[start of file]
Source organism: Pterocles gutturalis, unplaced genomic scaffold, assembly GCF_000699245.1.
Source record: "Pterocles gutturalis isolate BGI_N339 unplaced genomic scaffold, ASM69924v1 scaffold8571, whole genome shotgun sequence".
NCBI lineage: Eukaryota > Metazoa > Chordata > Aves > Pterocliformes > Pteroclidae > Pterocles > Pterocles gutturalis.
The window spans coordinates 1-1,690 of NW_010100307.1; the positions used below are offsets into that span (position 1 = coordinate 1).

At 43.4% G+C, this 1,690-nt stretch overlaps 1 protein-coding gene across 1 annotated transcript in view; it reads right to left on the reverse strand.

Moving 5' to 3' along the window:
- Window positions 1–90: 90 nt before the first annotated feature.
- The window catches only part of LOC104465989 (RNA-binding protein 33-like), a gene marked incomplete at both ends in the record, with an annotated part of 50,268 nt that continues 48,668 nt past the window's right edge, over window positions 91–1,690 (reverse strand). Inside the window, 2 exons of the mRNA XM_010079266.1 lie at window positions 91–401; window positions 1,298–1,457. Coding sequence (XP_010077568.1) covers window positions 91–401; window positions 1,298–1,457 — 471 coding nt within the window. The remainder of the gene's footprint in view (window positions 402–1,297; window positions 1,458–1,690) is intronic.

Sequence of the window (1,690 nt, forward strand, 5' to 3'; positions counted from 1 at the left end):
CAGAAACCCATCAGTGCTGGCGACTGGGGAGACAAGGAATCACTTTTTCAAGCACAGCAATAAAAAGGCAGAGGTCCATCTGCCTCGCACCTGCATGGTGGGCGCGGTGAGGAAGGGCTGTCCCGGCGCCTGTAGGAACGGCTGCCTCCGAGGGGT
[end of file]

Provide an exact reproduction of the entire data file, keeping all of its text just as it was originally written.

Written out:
Source organism: Pterocles gutturalis, unplaced genomic scaffold, assembly GCF_000699245.1.
Source record: "Pterocles gutturalis isolate BGI_N339 unplaced genomic scaffold, ASM69924v1 scaffold8571, whole genome shotgun sequence".
NCBI lineage: Eukaryota > Metazoa > Chordata > Aves > Pterocliformes > Pteroclidae > Pterocles > Pterocles gutturalis.
The window spans coordinates 1-1,690 of NW_010100307.1; the positions used below are offsets into that span (position 1 = coordinate 1).

At 43.4% G+C, this 1,690-nt stretch overlaps 1 protein-coding gene across 1 annotated transcript in view; it reads right to left on the reverse strand.

Moving 5' to 3' along the window:
- Window positions 1–90: 90 nt before the first annotated feature.
- The window catches only part of LOC104465989 (RNA-binding protein 33-like), a gene marked incomplete at both ends in the record, with an annotated part of 50,268 nt that continues 48,668 nt past the window's right edge, over window positions 91–1,690 (reverse strand). Inside the window, 2 exons of the mRNA XM_010079266.1 lie at window positions 91–401; window positions 1,298–1,457. Coding sequence (XP_010077568.1) covers window positions 91–401; window positions 1,298–1,457 — 471 coding nt within the window. The remainder of the gene's footprint in view (window positions 402–1,297; window positions 1,458–1,690) is intronic.

Sequence of the window (1,690 nt, forward strand, 5' to 3'; positions counted from 1 at the left end):
CAGAAACCCATCAGTGCTGGCGACTGGGGAGACAAGGAATCACTTTTTCAAGCACAGCAATAAAAAGGCAGAGGTCCATCTGCCTCGCACCTGCATGGTGGGCGCGGTGAGGAAGGGCTGTCCCGGCGCCTGTAGGAACGGCTGCCTCCGAGGGGT